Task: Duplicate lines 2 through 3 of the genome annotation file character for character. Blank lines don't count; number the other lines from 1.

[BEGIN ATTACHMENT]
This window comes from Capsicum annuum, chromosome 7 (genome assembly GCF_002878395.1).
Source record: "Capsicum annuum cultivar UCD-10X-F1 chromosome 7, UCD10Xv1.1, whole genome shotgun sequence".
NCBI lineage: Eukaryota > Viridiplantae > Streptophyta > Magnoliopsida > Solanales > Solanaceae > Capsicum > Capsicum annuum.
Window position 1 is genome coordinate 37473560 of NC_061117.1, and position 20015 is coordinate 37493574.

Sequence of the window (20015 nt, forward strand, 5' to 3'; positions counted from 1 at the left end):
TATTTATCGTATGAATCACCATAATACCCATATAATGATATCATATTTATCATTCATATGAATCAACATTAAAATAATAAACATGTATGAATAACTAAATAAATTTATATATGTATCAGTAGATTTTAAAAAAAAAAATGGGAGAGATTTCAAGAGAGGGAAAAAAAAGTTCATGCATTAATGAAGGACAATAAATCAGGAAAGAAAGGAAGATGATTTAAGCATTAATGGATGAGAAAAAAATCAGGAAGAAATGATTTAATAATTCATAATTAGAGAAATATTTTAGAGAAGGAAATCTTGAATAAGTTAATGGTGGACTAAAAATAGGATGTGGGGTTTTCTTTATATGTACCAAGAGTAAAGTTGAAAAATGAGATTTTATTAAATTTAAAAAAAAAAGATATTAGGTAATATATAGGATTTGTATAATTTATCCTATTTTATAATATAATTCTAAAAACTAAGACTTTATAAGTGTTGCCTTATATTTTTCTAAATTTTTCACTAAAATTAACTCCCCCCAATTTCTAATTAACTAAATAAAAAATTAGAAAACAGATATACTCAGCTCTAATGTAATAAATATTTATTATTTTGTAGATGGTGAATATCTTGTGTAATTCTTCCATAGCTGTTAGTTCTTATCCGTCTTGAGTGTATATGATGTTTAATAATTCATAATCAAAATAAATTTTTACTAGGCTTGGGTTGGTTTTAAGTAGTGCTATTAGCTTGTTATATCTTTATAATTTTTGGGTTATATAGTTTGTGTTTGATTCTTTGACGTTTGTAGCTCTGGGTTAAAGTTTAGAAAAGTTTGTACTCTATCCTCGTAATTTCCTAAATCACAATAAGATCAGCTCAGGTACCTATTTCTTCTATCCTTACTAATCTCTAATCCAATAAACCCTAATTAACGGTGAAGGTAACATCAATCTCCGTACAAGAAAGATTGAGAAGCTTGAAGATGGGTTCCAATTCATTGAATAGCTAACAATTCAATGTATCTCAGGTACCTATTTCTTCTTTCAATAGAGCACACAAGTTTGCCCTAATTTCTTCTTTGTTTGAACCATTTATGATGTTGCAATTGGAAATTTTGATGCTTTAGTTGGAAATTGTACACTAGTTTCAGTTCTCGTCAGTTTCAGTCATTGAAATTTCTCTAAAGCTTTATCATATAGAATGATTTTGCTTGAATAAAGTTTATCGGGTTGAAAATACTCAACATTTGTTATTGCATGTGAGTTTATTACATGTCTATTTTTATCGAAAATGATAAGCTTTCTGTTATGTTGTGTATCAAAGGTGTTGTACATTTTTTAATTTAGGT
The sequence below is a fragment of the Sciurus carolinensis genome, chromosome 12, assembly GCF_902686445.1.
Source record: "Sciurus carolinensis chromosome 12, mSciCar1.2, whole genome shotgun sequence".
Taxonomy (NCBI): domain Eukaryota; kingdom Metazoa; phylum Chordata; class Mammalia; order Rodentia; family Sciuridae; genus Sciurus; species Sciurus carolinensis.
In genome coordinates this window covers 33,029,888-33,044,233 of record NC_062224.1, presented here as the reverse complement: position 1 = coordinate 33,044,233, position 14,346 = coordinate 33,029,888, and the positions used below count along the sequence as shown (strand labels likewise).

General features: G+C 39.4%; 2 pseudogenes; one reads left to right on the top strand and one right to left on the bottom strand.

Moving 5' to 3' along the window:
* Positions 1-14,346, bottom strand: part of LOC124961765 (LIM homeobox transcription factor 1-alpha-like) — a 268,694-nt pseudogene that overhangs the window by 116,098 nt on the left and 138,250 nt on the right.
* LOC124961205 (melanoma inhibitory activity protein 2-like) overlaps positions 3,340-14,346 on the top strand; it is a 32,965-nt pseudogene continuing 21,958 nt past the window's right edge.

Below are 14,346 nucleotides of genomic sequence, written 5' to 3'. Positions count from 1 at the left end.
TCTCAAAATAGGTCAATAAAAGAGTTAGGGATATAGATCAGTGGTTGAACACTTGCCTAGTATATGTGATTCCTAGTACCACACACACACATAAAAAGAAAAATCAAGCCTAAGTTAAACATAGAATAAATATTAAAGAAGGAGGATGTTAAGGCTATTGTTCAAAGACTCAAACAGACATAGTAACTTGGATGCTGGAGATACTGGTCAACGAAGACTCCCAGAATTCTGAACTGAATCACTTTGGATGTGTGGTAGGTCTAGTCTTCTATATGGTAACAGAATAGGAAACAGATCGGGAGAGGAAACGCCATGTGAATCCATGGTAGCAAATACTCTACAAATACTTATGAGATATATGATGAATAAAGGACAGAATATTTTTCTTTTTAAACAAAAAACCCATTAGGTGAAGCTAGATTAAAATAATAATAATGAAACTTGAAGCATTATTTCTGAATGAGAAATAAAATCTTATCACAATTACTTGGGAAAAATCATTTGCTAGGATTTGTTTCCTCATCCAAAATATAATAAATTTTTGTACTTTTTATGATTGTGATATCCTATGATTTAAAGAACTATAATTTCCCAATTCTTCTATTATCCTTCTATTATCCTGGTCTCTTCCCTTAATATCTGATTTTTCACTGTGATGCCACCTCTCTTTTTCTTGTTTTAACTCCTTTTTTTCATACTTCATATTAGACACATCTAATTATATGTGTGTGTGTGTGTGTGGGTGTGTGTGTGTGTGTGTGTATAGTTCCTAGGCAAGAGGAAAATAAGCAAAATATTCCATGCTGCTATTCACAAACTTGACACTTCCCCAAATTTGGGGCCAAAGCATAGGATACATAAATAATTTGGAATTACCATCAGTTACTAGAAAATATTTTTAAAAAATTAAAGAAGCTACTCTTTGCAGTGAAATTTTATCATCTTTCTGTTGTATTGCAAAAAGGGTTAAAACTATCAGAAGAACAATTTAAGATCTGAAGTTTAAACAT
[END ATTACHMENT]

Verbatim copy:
Source record: "Capsicum annuum cultivar UCD-10X-F1 chromosome 7, UCD10Xv1.1, whole genome shotgun sequence".
NCBI lineage: Eukaryota > Viridiplantae > Streptophyta > Magnoliopsida > Solanales > Solanaceae > Capsicum > Capsicum annuum.